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Questions about timing belt replacement

It’s been 7 years and 98,000 miles since I bought my Honda Accord EX V6 (automatic), and it’s time to get serious about replacing the timing belt. I took a few minutes to read about the process in my Haynes manual. It looks like there are a few opportunities for additional work since several parts need to be removed to make the job simpler. I want to run it past you guys to see what you think.

  1. Since the serpentine belt needs to be removed, I will replace it. This is the first replacement of this item.
  2. Haynes says the spark plugs should be removed to make it easier to turn the crankshaft. I will replace the spark plugs since they have to come out anyway.
  3. Replace the timing belt, idler pulley and tensioner pulley.
  4. Replace the water pump since the timing belt has to be removed to replace the water pump if it fails.
  5. Since the coolant has to be drained, replace the coolant and replace the radiator hoses.

The hoses don’t look bloated or feel soft, but they are 7 years old. Does this seem like a reasonable plan to you? I’ve only read here to replace the water pump when the timing belt is replaced (pulleys too), but the serpentine belt, spark plugs, coolant, and hoses seem like such good opportunities that I should do them, too. Am I going overboard?

I’ve done several and have replaced all belts, the idler, seals, coolant and coolant hoses. It just seems the thing to do since it is relatively easy with the belt off and relatively cheap.

Which seals, RemcoW?

This was on two Subarus engines: The camshaft seals and oil pump seal - that may not apply to Hondas. I forgot how that’s arranged.
Note that it may not even be required on Subarus but overkill is a friend that I indulge a lot. It I can get to it and it looks like it may break, it gets replaced.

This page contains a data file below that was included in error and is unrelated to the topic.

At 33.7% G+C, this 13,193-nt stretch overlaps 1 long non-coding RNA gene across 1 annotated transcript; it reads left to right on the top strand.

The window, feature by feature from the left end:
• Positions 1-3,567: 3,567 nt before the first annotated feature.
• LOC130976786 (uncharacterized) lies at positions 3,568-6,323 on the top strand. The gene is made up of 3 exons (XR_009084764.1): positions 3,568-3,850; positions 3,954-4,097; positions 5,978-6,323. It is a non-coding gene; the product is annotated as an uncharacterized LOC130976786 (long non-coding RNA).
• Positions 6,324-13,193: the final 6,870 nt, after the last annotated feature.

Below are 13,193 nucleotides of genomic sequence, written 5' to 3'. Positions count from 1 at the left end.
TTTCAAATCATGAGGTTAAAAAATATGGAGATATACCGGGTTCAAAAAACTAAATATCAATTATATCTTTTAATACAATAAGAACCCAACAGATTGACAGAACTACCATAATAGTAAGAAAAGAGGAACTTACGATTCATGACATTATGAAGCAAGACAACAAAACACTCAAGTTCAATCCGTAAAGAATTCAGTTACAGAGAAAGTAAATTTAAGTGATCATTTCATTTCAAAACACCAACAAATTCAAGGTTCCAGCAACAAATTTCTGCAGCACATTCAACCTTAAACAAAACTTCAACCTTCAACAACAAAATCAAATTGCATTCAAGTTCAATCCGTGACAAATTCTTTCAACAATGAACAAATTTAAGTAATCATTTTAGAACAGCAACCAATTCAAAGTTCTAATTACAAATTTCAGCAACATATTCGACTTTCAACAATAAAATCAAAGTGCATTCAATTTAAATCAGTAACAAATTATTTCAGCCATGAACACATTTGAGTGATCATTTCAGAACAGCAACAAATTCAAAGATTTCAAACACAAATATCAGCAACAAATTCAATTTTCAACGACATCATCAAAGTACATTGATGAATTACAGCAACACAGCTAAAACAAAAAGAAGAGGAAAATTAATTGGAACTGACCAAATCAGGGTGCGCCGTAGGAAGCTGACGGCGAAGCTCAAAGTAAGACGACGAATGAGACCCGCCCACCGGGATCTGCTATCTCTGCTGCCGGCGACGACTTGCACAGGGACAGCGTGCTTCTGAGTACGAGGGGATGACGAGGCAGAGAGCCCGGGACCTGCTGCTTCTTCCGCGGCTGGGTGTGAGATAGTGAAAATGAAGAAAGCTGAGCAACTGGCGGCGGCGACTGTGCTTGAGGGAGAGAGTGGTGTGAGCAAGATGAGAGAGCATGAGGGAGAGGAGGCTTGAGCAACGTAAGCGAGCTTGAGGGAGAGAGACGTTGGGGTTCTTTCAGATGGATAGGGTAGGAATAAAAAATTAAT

I think you’ve got a good plan. I’ll only add that I’d use OEM parts wherever possible. Honda parts have made it 7 years and 98,000 miles, aftermarket parts don’t have quite that good a reputation.

I’ll also mention the tool for getting the bolt out out the crankshaft. Without that tool you’re not going to get the balancer off. Even with the tool, it’s a bear. On my wife’s 2003 Accord I used a 3 foot long breaker bar attached with about 12 inches of extension to the balancer bolt and BOUNCED for a while to loosen it. The extension allows you to bring the breaker bar out past the wheel well, but also acts like a torsion bar and bounces like a spring when you loosen/tighten the bolt.

Use good sense and be careful, you sound like you have it covered.

I think you have a good plan. I always use an electric impact to remove the crank bolt on my Escorts. Definitely replace the water pump and tensioners. I think most Honda’s are interference engines so if a tensioner/water pump failed you’d likely have extensive engine damage. Also if your engine is an interference type BE SURE THE TIMING MARKS ARE ALIGNED PROPERLY BEFORE TRYING TO START THE CAR.

Sounds good, replace any moving parts whenever the timing cover is off. Here are my added thoughts.

You don’t need to remove the spark plugs to do this job, so don’t pull them unless you wanted to replace them anyway.

Hoses are at your discretion. I’m in a relatively mild climate, and I no longer recommend replacement of hoses based on age or mileage. They just don’t fail unless weakened by overheating or cooling system contamination/corrosion. I have customers with over 250,000 miles on coolant hoses that are still in good condition. If you do choose to replace the hoses, do them all, inlcuding the small diameter hoses around the throttle body and do the thermostat too. Make it an all-or-nothing deal.

Use a torque wrench on the crankshaft bolt. If that comes loose it’s a disaster.

I would first suggest that you first try to remove the crankshaft bolt. These can be a real bear to remove. They actually make a special tool that holds the crankshaft so the bolt can be loosened. Because if you can’t get the bolt loose you can’t change the timing belt.